Jeb Bush and Reckoning with the Iraq War

Now that the Iraq War — and why it happened — has been put back on the radar thanks to Jeb Bush, we need to keep an important fact in mind about how it happened. The whole “if we knew then what we know now” formulation that various Republicans are trying to flaot is beside the point. Bush and Cheney didn’t care about what they knew. All they cared about was what they wanted. And what they wanted was a war, come hell or high water.

Here’s how David Corn (spread across two paragraphs, edited together for clarity) puts it: “Bush and Cheney did not invade Iraq because they had been hoodwinked by bad intelligence. Bush, Cheney, and their comrades were hell-bent on invading Iraq — not because of inaccurate intelligence, but because of their own assumptions and desires. Asking whether the invasion should have happened knowing what is now known is an irrelevant exercise. For the Bush-Cheney gang, it truly did not matter what the intelligence said.”

I’ve been watching Jeb twist in the wind the last two weeks as he tries to figure out the right thing to say about the Iraq War in retrospect with some glee and a fair bit of sadness.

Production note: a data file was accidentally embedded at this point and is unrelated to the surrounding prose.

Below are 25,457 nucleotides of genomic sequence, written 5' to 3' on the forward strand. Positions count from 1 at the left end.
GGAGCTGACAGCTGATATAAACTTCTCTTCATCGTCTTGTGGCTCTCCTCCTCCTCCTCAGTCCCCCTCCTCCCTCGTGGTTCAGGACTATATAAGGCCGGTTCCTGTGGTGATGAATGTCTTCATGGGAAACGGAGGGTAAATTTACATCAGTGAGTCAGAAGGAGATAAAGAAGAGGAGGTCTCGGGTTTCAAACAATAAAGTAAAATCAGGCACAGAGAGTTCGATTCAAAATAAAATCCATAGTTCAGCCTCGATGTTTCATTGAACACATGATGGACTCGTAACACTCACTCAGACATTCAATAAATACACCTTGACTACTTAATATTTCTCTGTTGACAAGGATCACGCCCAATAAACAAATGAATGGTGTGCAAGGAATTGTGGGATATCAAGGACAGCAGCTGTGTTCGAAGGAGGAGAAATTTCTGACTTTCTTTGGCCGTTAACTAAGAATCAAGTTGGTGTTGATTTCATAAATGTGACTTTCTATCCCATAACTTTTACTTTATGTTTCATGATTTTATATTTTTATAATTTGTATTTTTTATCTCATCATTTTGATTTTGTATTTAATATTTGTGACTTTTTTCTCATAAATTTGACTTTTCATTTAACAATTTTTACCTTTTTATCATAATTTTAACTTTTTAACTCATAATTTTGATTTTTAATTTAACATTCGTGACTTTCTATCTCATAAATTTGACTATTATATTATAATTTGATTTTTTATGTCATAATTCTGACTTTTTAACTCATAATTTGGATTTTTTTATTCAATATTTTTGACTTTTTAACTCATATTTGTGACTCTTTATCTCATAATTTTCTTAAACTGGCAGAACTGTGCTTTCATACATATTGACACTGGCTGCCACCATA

It’s not sadness for Jeb. I don’t really understand why Jeb is running for president (though he won’t say so, because he would instantly limit his fundraising by doing so); he seems to be running because he can’t think of anything else to do. Ultimately, I don’t care about Jeb one way or the other.

I’m sad for the country and what we all went through the last thirteen years. I’m sad for the lives that were shattered in a stupid, pointless war. I’m sad that those who made it happen have never reckoned with it or expressed remorse. I’m sad that people who dissented were made to feel they were unpatriotic and un-American.

Jeb twisting in the wind is karmic retribution for his brother’s stupid war of choice.

Published by Allyn

A writer, editor, journalist, sometimes coder, occasional historian, and all-around scholar, Allyn Gibson is the writer for Diamond Comic Distributors' monthly PREVIEWS catalog, used by comic book shops and throughout the comics industry, and the editor for its monthly order forms. In his over ten years in the industry, Allyn has interviewed comics creators and pop culture celebrities, covered conventions, analyzed industry revenue trends, and written copy for comics, toys, and other pop culture merchandise. Allyn is also known for his short fiction (including the Star Trek story "Make-Believe,"the Doctor Who short story "The Spindle of Necessity," and the ReDeus story "The Ginger Kid"). Allyn has been blogging regularly with WordPress since 2004.

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